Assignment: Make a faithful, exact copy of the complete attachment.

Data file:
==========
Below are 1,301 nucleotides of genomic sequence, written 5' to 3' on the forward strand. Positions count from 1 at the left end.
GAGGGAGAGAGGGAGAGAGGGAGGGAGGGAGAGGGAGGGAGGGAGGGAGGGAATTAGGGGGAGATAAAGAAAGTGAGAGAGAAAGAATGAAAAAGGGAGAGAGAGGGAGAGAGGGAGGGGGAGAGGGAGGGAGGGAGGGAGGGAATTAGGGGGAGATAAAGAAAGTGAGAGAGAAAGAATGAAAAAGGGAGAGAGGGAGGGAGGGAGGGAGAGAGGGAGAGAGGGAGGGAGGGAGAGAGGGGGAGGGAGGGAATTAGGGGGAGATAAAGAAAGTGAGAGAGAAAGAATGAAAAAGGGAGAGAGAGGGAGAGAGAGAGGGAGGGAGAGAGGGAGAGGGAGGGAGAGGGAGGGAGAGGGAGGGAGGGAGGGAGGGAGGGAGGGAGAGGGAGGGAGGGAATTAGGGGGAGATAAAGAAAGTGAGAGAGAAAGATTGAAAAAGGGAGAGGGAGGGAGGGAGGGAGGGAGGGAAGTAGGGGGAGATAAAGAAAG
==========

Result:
Below are 1,301 nucleotides of genomic sequence, written 5' to 3' on the forward strand. Positions count from 1 at the left end.
GAGGGAGAGAGGGAGAGAGGGAGGGAGGGAGAGGGAGGGAGGGAGGGAGGGAATTAGGGGGAGATAAAGAAAGTGAGAGAGAAAGAATGAAAAAGGGAGAGAGAGGGAGAGAGGGAGGGGGAGAGGGAGGGAGGGAGGGAGGGAATTAGGGGGAGATAAAGAAAGTGAGAGAGAAAGAATGAAAAAGGGAGAGAGGGAGGGAGGGAGGGAGAGAGGGAGAGAGGGAGGGAGGGAGAGAGGGGGAGGGAGGGAATTAGGGGGAGATAAAGAAAGTGAGAGAGAAAGAATGAAAAAGGGAGAGAGAGGGAGAGAGAGAGGGAGGGAGAGAGGGAGAGGGAGGGAGAGGGAGGGAGAGGGAGGGAGGGAGGGAGGGAGGGAGGGAGAGGGAGGGAGGGAATTAGGGGGAGATAAAGAAAGTGAGAGAGAAAGATTGAAAAAGGGAGAGGGAGGGAGGGAGGGAGGGAGGGAAGTAGGGGGAGATAAAGAAAG